Boston Symphony Orchestra/Frühbeck & Sequentia – The Original Sound of Carmina Burana

Carmina Burana

Preceded by settings from the Carmina Burana manuscript

Sequentia Ensemble for Medieval Music

Norah Amsellem (soprano)
William Ferguson (tenor)
Christian Gerhaher (baritone)

Tanglewood Festival Chorus
PALS Children’s Chorus

Boston Symphony Orchestra
Rafael Frühbeck de Burgos

Reviewed by: Susan Stempleski

Reviewed: 8 November, 2008
Venue: Boston Symphony Hall, Boston, Massachusetts

Carl Orff (1895-1982)For the second of his two programs during his current visit to Symphony Hall, Rafael Frühbeck de Burgos took on Orff’s “Carmina Burana”, a work to which he is no stranger. But the work is one that is not often heard in Symphony Hall. It was last played there by the BSO in 1969. The four performances given that year, the very first ones at Symphony Hall, were conducted by Seiji Ozawa. Four subsequent BSO performances were given at Tanglewood: in 1985, 1992 and 1995, all led by Ozawa, and the last in 2001, under by Frühbeck.

This highly ingenious program brought a sense of historical context to Orff’s crowd-pleasing ‘scenic cantata’ by giving over the stage and the whole first half of the concert to Sequentia, Benjamin Bagby’s Ensemble for Medieval Music. Bagby restricted the vocal forces to six male voices, mostly unaccompanied. Bagby, leading occasionally from the harp, together with five of his fellow early-music interpreters (Paul Guttry, William Hite, Frank Kelly, Eric Mentzel and Wolodmyr Smishkewych) delivered a spellbindingly dramatic presentation of period-authentic settings of ten songs from the “Carmina Burana” manuscript, giving a strong sense of what 13th-storytelling must have been like.

Rafael Frühbeck de BurgosAs performed by Sequentia, these early incarnations presented a more intimate side of the “Carmina Burana” and stood in sharp contrast to Orff’s overly familiar, deliberately visceral music. Bagby’s program, “The Original Sound of the Carmina Burana”, used only one of the texts made famous by Orff: ‘O Fortuna, vela luna’ (O Fortune, so like the moon), the bitter meditation about the turning of the wheel of fortune which appears at the beginning and the end of Orff’s work. In the medieval reconstruction sung by the Sequentia sextet, the text came across as a more modest but still powerful and haunting statement of the vicissitudes of life.

While Orff’s choice of texts is heavily tilted toward images of drinking, gambling, and the erotic, the ten pieces chosen by Bagby cover a wider variety of subjects and a surprisingly broad array of styles. They feature songs focusing on images related to Fortune and Eros, and include a final section of four political songs centering on the themes of money, power and corruption. Among the most fascinating was the parody ‘Initium Sancti Evangelii secumdum marcas argenti’ (Here begins the Gospel of the silver coins), which paints a vividly amusing picture of a greedy and completely immoral Pope and Roman Curia, and ‘Dic, Christi veritas’ (Speak, O truth of Christ), which sarcastically declares that only those who knock with silver hammers will be allowed to enter the papal gates.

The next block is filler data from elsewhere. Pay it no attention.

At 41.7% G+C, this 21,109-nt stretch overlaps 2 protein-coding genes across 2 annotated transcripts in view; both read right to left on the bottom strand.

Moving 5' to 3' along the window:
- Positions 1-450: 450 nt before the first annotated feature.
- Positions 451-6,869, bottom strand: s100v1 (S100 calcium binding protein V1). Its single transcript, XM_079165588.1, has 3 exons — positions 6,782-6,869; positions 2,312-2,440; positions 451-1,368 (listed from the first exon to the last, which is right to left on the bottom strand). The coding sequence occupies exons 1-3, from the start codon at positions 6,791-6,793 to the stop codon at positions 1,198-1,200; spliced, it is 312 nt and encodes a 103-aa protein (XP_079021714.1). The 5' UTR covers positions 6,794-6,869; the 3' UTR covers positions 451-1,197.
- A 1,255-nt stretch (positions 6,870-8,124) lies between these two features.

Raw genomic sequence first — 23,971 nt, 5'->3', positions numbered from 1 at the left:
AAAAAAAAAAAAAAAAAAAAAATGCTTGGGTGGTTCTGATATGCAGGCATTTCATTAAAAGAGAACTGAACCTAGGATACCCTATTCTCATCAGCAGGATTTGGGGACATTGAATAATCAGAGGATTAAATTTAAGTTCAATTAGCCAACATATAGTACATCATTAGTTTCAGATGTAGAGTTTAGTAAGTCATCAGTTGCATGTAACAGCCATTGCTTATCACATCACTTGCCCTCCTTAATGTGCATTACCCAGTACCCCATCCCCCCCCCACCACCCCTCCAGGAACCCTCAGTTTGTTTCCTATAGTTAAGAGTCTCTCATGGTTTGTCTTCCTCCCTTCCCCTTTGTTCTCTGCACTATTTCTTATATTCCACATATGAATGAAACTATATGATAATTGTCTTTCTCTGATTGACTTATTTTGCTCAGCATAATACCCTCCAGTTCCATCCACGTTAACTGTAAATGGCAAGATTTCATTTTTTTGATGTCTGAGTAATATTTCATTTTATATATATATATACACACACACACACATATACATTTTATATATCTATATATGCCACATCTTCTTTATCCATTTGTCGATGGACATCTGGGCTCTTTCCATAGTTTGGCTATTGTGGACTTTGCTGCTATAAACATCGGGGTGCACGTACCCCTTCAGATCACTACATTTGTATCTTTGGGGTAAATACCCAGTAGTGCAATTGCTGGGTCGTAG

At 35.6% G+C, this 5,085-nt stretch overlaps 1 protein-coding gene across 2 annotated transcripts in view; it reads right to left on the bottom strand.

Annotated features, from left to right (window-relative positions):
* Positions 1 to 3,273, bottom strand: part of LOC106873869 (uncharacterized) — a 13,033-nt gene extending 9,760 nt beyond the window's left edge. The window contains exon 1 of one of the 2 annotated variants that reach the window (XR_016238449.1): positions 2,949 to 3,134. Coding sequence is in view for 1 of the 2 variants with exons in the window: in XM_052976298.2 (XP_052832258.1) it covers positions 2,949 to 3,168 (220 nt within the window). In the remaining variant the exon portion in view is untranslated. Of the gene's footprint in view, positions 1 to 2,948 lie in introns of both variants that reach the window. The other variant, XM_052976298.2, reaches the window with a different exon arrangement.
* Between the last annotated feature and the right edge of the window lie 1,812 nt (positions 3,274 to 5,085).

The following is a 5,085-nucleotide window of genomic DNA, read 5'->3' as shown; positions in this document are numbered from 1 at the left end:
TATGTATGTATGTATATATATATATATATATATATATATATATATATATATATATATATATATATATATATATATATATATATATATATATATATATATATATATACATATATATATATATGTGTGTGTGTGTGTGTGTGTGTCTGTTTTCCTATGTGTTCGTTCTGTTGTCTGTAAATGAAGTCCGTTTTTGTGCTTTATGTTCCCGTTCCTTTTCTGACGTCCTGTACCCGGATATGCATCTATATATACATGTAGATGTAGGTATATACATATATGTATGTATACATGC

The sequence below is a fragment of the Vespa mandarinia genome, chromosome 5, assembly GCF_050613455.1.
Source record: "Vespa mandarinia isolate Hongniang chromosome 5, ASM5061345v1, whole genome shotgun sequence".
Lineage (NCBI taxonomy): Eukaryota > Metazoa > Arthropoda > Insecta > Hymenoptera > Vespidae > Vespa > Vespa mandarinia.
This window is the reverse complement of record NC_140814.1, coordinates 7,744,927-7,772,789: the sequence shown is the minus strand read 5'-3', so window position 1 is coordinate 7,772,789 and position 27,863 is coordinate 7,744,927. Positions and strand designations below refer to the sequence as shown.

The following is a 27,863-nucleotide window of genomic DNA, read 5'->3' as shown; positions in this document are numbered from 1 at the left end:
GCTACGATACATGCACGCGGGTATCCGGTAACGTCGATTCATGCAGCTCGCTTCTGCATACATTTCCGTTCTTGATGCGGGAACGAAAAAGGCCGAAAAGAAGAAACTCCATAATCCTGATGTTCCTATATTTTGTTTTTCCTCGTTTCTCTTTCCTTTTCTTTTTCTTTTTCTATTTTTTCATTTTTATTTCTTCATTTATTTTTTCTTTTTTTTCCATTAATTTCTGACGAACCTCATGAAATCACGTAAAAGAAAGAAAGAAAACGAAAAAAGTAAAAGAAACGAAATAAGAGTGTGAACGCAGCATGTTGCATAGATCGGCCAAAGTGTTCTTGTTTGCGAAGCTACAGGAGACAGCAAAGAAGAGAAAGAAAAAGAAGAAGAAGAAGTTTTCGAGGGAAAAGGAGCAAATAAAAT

All ten songs were memorably delivered, with ardent conviction and obvious relish. Bagby’s surprisingly contemporary and frequently witty translations were projected on supertitles and brought out all the intrigue of the narratives. The whole program was made even more dramatic by interspersing the songs with short spoken epigrams and maxims, also taken from the “Carmina Burana” manuscript.

Orff’s version of “Carmina Burana” came after intermission. The massive forces on Symphony Hall stage included an expanded BSO, the 125-member Tanglewood Festival Chorus, the 35 singers of the PALS Children’s Chorus, and three vocal soloists. Frühbeck, conducting from memory and with obvious affection, drew great precision from singers and the orchestra. While there was no lack of gusto in the opening ‘O Fortuna’ chorus and some of the faster sections, his account was most convincing in the more lyrical passages, where he displayed great care for seductive detail.

Among the soloists, the spirited singing of Christian Gerhaher with his broad tonal range was most impressive. He was wonderfully tender in his first solo, ‘Omnia sol temperat’ (The sung warms everything) and aptly vigorous in the Tavern scene. William Ferguson sounded suitably anguished but not at all strained as the Roasted Swan; and Norah Amsellem sounded appealingly fresh and sweet in her solos.

But it was the extraordinarily vivid and carefully enunciated singing of the Tanglewood Festival Chorus that stole the show. Rising marvelously to climaxes and sounding irresistibly warm in the softer sections, these singers’ vibrant contribution generated energy and passion and made an overwhelming impact.

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